By Sally Hanley-Whitworth, CFP® | Executive Vice President, Wealth Services | 05.17.2018
Financial markets oscillate between periods of tranquility and turbulence, rising and receding asset prices. Our personal wealth tracks these movements, climbing much of the time and then stricken by periodic setbacks.
The timing of these setbacks can be unfavorable if they coincide with major life events. This phenomenon is called “sequence risk”—that is, the risk that a period of significant investment losses occurs right when you need to begin relying on your invested savings for income or expenses. The combined drawdown from investment losses and withdrawals can shrink an investment portfolio by enough to significantly impede its ability to generate sufficient returns in the future.
We have a tendency to segment our personal finances by accounts, financial institutions, or even goals. This has obvious practical uses, but it can also complicate the fact that our financial lives are connected regardless of where our assets reside.
With this unified perspective in mind, it can be helpful to think of the benefits that insurance offers in terms of risk reduction, both in the traditional sense of providing financial protection for your family and as a conservative measure that can help offset poorly timed market declines.
Here are several ideas worth considering as you incorporate insurance into your long-term financial plan:
Match Life Insurance Needs to Goals
For young families, life insurance needs typically revolve around income replacement. Later, insurance payouts can be used for children’s college expenses. After this point, life insurance proceeds can help cover an unforeseen market-driven retirement shortfall, safeguarding the financial well-being of a surviving spouse.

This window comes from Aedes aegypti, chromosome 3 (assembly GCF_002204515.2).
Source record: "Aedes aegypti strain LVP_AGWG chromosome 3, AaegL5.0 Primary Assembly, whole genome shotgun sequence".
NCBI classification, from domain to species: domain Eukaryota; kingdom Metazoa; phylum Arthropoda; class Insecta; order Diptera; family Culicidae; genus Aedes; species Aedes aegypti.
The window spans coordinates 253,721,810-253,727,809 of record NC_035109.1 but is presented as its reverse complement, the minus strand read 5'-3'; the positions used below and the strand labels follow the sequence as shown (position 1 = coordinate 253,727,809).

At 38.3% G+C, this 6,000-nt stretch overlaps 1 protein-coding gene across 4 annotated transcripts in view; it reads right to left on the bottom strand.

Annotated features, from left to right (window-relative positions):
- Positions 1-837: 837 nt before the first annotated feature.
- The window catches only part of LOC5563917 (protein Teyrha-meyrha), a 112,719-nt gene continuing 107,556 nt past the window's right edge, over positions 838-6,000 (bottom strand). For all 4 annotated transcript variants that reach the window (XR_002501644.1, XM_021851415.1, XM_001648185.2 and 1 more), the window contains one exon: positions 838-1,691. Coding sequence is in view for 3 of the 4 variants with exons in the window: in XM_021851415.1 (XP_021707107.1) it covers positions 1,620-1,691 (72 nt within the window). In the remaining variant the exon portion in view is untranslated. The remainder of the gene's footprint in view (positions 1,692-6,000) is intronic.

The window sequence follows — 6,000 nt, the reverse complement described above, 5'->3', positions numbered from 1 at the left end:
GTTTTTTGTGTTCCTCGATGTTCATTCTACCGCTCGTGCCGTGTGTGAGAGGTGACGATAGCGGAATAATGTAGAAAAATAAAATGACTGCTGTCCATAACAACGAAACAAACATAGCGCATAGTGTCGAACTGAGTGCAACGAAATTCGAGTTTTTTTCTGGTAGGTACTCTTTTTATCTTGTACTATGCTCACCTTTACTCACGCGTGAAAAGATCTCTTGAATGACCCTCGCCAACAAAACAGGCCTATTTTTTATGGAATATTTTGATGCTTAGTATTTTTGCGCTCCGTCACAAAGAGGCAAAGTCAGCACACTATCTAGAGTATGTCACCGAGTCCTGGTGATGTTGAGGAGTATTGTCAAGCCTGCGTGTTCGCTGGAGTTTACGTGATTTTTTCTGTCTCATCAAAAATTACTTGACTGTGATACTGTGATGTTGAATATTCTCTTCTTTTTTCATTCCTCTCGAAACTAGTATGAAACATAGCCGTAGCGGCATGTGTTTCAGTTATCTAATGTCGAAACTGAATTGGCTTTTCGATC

Life insurance trusts can also be used to enact estate planning strategies. For example, you could consider placing a life insurance policy into a trust, with the benefits passing to your beneficiaries outside the scope of estate taxation.
This is a smart maneuver for providing funds to pay estate taxes, especially if those taxes will be incurred on illiquid assets—like real estate or a family business—that your heirs may want to retain. Similarly, a life insurance trust could save your heirs from selling part of an investment portfolio at low prices in a poor market environment.
Will You Need Long-Term Care Insurance?
Possibly. Research indicates about 58% of men and 79% of women aged 65 and older will likely need long-term care at some point. The average time spent in long-term care is estimated at about 2.2 years for men and 3.7 years for women.
The connection between long-term care insurance and your savings is straightforward: This type of policy will reduce or eliminate your out-of-pocket expenses incurred for long-term care. The national average cost for a private room in a nursing home was $7,698 per month in 2016. That equates to more than $200,000 for men and over $340,000 for women based on their average times spent in long-term care.
It’s entirely possible to cover these expenses with savings, but if you’re seeking to maximize your legacy, then buying long-term care insurance when rates are preferential can increase the likelihood that your heirs will receive a greater inheritance. Furthermore, holding a long-term care policy alleviates the risk of drawing substantial additional savings at a time when a market decline may have already reduced the value of your investments.
Know Your Goals
The role of insurance in your financial plan depends largely on your goals and intentions. It offers an attractive—but often under-appreciated—risk-reduction benefit from a total-asset perspective. Insurance policies are complex, and wealth advisors can provide an objective assessment of your options so you can select policies that will best help accomplish your goals.
If you still have questions or concerns regarding this topic, reach out to our retirement plan team experts—we would be happy to help.